In the above photo album is a picture of a hybrid Jaglion that has the same dramatic feel as
the charcoal Bengal.
This is a colour that has a black background with faint dark brown-black spotted pattern
which can sometimes only be seen in natural sunlight.
This colour tends to have a buttery-peachy toned background colour with bluish-gray spotted
or marbled pattern. The Blue Bengal's pattern and markings will never turn black.
This dilute colour is not found in the wild cat species and therefore currently not considered
for inclusion in the breed.
BENGAL SPOTTED PATTERNS
There are only two patterns under which Bengals Cats are shown (Spotted or Marble) there
are descriptive terms used to define the types of pattern seen.
Within the spotted pattern you will hear many descriptive terms referring to the type of
spotted pattern a cat or kitten might have.
The most common terms are; Single-Spotting, Cluster Rosettes, Paw-Print Rosettes, Doughnut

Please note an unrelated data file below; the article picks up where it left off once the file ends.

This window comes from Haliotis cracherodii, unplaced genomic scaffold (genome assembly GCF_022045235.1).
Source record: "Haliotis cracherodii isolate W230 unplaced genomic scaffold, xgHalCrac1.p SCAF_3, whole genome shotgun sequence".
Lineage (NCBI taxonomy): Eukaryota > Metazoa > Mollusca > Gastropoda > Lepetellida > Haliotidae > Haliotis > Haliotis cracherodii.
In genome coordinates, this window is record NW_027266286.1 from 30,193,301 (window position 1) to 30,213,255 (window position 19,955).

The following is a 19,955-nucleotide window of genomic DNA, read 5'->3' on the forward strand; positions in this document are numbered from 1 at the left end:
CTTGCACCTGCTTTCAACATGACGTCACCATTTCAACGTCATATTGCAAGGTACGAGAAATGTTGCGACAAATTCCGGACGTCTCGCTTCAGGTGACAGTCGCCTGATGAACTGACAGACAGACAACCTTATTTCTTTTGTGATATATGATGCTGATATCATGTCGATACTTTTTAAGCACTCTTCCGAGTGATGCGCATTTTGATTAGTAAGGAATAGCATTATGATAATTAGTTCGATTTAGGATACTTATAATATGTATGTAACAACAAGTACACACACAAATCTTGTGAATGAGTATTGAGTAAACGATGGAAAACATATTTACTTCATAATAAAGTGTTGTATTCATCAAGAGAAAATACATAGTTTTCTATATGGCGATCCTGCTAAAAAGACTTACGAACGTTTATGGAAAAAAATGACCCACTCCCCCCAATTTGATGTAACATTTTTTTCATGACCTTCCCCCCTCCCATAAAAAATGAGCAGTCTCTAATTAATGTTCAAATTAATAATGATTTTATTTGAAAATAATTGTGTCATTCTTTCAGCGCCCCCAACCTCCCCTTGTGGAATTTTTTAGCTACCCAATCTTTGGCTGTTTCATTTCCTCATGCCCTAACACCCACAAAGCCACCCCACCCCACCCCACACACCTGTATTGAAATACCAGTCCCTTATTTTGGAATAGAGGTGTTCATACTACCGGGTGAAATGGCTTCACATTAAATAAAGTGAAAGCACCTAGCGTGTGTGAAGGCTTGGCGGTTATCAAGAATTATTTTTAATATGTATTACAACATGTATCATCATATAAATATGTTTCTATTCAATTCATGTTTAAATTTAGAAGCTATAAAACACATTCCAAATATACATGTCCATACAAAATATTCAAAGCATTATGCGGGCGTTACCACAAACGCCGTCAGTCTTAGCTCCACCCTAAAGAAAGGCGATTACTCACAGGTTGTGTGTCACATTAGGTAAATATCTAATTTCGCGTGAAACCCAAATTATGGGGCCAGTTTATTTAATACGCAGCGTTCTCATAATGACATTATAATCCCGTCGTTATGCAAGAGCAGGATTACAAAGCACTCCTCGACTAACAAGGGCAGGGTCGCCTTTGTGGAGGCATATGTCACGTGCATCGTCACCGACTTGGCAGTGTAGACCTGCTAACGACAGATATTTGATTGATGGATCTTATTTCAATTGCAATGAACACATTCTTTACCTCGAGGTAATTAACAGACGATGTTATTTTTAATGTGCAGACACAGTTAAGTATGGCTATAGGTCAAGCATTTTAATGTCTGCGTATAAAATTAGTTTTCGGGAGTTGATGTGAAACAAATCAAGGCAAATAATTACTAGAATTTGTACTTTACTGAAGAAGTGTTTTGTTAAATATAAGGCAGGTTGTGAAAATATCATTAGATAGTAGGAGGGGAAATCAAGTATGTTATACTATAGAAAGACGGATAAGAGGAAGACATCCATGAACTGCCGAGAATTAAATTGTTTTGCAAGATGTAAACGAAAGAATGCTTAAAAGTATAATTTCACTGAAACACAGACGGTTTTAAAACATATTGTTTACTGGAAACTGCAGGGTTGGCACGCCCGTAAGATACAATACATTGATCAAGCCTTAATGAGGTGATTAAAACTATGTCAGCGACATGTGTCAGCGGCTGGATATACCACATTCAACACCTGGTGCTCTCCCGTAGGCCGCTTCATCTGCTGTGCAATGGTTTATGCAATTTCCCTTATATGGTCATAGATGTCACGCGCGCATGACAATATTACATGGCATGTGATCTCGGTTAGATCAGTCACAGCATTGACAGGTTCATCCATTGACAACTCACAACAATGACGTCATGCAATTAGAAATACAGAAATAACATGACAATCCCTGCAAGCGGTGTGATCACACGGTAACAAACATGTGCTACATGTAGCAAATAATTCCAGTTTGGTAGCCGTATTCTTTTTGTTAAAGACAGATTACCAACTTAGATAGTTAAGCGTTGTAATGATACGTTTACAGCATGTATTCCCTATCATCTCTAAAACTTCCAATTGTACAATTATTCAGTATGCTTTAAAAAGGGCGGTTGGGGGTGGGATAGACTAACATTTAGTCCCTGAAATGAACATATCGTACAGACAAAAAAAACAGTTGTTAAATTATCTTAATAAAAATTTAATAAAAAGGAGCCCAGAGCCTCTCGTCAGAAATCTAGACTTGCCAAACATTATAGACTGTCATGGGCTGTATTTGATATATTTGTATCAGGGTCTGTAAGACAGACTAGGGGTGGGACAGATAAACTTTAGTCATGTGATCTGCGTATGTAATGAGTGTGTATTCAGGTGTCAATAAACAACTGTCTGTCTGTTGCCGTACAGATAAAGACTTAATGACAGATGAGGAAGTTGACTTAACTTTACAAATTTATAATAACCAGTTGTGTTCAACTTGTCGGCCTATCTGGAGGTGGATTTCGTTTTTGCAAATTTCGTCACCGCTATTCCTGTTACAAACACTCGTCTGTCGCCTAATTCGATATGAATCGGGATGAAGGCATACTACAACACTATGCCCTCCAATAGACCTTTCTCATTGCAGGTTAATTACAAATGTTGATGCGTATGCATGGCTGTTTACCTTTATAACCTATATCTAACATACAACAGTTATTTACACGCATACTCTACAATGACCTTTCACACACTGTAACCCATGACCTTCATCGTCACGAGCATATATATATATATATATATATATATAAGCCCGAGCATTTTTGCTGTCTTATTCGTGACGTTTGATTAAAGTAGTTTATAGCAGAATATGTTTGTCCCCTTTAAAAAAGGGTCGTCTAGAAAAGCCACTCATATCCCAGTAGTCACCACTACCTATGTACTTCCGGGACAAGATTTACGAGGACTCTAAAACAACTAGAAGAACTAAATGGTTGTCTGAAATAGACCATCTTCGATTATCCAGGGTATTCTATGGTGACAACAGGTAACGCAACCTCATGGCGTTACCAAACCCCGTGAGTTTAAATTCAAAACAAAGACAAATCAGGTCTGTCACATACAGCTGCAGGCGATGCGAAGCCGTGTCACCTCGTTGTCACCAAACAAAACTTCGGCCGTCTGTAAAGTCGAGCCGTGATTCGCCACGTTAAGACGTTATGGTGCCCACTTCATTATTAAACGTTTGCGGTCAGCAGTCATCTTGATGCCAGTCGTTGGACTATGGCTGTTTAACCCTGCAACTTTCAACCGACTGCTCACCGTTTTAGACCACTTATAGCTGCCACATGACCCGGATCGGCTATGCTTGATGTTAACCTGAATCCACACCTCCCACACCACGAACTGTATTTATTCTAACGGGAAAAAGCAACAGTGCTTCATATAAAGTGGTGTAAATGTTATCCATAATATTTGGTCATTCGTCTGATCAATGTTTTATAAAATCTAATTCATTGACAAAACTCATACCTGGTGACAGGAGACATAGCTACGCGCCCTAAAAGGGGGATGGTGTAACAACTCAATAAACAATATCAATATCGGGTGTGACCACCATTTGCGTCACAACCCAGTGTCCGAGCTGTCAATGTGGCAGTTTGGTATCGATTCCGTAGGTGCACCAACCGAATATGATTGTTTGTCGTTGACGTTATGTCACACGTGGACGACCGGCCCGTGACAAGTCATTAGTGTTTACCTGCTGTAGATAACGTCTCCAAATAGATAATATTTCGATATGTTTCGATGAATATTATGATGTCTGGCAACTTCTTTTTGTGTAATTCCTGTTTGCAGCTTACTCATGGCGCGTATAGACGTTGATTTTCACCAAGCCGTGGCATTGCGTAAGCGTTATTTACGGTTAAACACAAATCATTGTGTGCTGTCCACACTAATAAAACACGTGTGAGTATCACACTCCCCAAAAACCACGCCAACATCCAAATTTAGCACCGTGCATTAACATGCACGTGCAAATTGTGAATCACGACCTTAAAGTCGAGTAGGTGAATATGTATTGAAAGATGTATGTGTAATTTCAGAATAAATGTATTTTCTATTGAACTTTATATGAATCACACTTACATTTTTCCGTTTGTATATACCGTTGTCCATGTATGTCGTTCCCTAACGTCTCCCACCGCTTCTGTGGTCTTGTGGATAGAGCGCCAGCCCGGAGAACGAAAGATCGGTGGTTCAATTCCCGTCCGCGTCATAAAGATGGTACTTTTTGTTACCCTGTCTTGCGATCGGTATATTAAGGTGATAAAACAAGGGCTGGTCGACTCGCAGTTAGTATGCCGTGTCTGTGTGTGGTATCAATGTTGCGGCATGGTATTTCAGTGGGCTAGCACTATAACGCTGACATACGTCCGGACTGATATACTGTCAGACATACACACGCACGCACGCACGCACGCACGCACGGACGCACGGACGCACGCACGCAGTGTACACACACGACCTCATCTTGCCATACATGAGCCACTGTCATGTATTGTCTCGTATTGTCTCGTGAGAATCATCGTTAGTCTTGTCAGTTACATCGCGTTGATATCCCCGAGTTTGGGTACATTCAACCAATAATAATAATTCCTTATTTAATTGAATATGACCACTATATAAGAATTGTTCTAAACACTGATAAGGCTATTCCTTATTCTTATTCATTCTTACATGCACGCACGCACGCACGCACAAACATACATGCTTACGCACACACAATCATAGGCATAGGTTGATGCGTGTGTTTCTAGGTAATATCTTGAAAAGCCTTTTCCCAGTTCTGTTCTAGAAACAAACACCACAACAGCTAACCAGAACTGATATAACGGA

Rosettes, Arrowhead (Rosettes), Embryonic Rosettes.
All of these styles are classed for showing under "spotted".
The rosette colour pattern is a desirable marking for Bengals Cats and has more than one
shade of color in the pattern. At first glance a rosette pattern can look like a spot that fades in
color towards the middle of the spot. But this is not the case. Most rosetted cats will in fact
display a range of styles within the one coat pattern. it is not required that the cats pattern be
solely one design of rosettes, and in fact the combination of designs lends towards that
random unique look of the Bengal.
A rosette pattern has a distinct alternate colour different from the background colour that is
then "outlined or edged" by a darker or different distinctive colour.
Here are some examples of different styles of the spotted pattern.
Is used to define a pattern that has no second colour to the spot (there is only the background
colour of the cat and the one spot colour).
Is used to define a pattern with small spots forming clusters around the second “inner” colour
that is different from the background.
Is used when the rosette is open on one side and there are spots edging the second colour
creating a pattern that looks like paw prints walking across the background.
Is when the spot shows subtle signs of a second colour on the edges. (note; this pattern is also
displaying the arrowhead pattern as an embryonic rosette)